Despite a cold and slow beginning to May, weather forecasting shows that 70 and 80 degree temperatures are not far away. With nighttime lows sustaining above 50 degrees, insect activity will be picking back up for the next several months.
With that being said, mosquito and tick activity will be on the rise as well, and R&D will be ready to meet them. All mosquito and tick treatments will begin June 1, unless requested to begin sooner. Why we begin treating the first week of June is simple: the first mating season is finished, temperatures are ideal for treatments and insect activity is high. All said, these factors allow for a very effective treatment. When temperatures are high, treatments dry quicker and are activated much faster. This is important for safety concerns.
Some companies will treat two times a month, or up to seven times during a calendar season. This is not necessary. When done properly, a mosquito and tick treatment will have a residual effect that can last upwards of 60-90 days, depending on weather conditions and treatment methods.
We rotate our treatments so that we can maximize this residual window and save you money. By treating four times in a calendar year, we can efficiently treat the mosquito populations without adding unnecessary treatments into the environment around your home. The goal is control, not extermination or over saturation.
Some of you are probably wondering about the outbreak of EEE that occurred last year, and if this year will be the same or worse. In my opinion, it won’t be as bad as it was last year. Why I say that relates to the conference we attended this winter for the Michigan Mosquito Control Association. During that conference, we learned that last year’s EEE outbreak was a perfect storm of events that allowed an outbreak of such magnitude to occur. Last year was a particularly wet year for Michigan, especially the southwest portion of the state. This area is where EEE outbreaks occur in the state, due to the heavy presence of bogs and wetlands as well as the presence of a certain breed of mosquito, culiseta Melanura, which has a high aptitude for vectoring EEE. However, the species coq. Perturbans is the mosquito that’s likely to pass EEE to humans, as they feed on birds infected by cul. Melanura, who have a low incidence of human feeding.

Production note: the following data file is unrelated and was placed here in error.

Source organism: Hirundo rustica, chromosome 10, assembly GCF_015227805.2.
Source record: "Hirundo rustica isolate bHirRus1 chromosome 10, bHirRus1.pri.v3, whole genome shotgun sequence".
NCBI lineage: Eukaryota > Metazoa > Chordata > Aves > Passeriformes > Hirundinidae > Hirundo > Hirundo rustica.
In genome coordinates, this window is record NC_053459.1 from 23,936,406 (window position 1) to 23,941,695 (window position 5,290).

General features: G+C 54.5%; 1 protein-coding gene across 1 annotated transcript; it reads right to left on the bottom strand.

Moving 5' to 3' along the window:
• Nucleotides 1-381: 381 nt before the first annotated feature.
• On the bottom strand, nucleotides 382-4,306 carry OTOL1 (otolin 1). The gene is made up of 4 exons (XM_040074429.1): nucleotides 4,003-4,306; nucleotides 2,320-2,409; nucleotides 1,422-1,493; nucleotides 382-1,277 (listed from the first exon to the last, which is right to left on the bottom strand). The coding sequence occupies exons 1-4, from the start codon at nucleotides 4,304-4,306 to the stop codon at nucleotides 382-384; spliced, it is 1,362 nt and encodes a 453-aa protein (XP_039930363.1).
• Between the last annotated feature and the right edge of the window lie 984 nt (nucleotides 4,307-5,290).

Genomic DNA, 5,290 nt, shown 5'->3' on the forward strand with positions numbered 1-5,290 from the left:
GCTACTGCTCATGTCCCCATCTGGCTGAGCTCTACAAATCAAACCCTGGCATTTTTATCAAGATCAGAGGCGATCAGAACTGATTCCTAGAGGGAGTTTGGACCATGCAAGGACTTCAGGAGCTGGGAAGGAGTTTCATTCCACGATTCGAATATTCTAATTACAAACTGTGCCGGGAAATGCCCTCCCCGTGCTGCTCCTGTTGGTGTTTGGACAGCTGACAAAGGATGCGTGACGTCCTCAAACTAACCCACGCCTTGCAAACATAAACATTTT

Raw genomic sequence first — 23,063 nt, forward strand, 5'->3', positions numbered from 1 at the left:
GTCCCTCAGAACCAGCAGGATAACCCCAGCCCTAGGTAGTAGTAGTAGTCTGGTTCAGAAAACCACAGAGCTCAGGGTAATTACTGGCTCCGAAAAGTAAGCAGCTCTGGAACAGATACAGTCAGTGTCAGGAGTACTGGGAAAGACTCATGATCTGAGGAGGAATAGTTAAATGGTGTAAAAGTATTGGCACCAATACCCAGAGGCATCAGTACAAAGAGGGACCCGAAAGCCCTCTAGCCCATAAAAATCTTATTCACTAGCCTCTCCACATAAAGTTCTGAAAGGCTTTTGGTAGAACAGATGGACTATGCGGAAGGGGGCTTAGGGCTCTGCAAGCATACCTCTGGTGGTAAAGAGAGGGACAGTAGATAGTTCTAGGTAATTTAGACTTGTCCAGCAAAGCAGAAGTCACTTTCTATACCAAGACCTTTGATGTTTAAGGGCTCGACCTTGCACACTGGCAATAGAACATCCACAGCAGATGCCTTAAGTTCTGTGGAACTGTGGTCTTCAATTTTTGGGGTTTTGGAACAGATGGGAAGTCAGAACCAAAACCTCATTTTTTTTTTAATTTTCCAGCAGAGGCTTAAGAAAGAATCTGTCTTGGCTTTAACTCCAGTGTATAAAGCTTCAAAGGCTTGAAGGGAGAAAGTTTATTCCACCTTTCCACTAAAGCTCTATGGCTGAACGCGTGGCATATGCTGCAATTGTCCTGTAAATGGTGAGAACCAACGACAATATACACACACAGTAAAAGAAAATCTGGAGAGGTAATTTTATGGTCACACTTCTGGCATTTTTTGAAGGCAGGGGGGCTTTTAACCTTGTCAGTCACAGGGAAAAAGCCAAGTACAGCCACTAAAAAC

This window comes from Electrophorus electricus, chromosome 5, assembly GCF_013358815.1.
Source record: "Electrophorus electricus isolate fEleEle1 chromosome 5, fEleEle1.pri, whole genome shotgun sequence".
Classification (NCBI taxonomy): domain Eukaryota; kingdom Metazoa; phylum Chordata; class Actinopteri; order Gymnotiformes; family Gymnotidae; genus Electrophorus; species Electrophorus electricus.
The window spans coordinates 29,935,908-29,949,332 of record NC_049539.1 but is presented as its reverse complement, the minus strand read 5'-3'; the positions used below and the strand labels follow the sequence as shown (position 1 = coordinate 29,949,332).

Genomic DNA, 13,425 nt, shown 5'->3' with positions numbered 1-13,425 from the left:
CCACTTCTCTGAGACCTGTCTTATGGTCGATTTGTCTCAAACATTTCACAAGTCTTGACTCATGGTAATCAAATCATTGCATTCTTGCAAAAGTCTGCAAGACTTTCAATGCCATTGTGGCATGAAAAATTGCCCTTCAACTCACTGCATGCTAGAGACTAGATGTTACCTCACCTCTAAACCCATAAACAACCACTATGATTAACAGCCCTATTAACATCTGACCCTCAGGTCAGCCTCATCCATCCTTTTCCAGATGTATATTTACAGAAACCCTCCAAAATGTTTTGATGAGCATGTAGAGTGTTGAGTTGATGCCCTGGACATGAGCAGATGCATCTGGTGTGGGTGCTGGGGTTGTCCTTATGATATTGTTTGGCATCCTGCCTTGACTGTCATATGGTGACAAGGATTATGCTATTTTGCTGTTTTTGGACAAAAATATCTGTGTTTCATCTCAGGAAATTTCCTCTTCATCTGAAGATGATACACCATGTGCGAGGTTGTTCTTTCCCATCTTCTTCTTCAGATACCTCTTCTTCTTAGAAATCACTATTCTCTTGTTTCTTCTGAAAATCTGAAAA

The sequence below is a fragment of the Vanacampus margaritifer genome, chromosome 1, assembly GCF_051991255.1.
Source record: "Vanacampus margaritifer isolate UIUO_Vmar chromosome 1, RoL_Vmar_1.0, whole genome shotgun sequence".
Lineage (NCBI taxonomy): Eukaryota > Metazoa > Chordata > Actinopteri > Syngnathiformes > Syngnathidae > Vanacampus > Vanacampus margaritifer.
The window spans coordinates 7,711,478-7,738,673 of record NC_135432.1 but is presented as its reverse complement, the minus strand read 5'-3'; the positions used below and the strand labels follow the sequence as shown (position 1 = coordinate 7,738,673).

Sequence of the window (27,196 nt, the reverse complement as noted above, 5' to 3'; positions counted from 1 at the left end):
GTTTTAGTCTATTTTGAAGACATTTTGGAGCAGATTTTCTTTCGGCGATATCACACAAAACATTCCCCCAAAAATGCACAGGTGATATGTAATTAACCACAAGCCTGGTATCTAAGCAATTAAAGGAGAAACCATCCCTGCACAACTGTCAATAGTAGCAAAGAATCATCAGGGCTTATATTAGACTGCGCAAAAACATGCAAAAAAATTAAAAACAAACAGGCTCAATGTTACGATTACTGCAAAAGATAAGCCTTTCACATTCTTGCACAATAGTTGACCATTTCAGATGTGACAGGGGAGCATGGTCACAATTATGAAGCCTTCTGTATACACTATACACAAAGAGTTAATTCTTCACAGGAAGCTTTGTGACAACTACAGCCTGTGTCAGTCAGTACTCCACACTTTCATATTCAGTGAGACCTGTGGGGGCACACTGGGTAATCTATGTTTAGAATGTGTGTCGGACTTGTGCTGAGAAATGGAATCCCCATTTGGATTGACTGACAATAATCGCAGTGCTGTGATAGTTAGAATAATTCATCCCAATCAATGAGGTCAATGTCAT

We did have a mild winter in Michigan the past few months, but we also had a warming period that was recently followed by freezing temperatures. Despite being a nuisance, this cold spell could help prevent another outbreak like the one last year, delaying the first breeding period or substantially knocking it down. We also have to consider that with the current Covid-19 situation, people may be less active as they were last summer, limiting the potential cases of EEE.
However, it is always best to stay vigilant when going outside, especially at dawn or dusk when mosquitoes are most active. During the day, be careful when in shady areas. Mosquitoes avoid sunlight at all costs, so use the sun as your protector. Personally, I carry a small bottle of citronella oil with me during the spring and summer months, but it’s always best to be aware of your surroundings, and whether or not mosquitoes are likely to be in your area. Wear long sleeves, long pants, and apply repellents as needed.
If you have any questions or concerns, please contact us at 517-202-5543, ext 102. Or email: firstname.lastname@example.org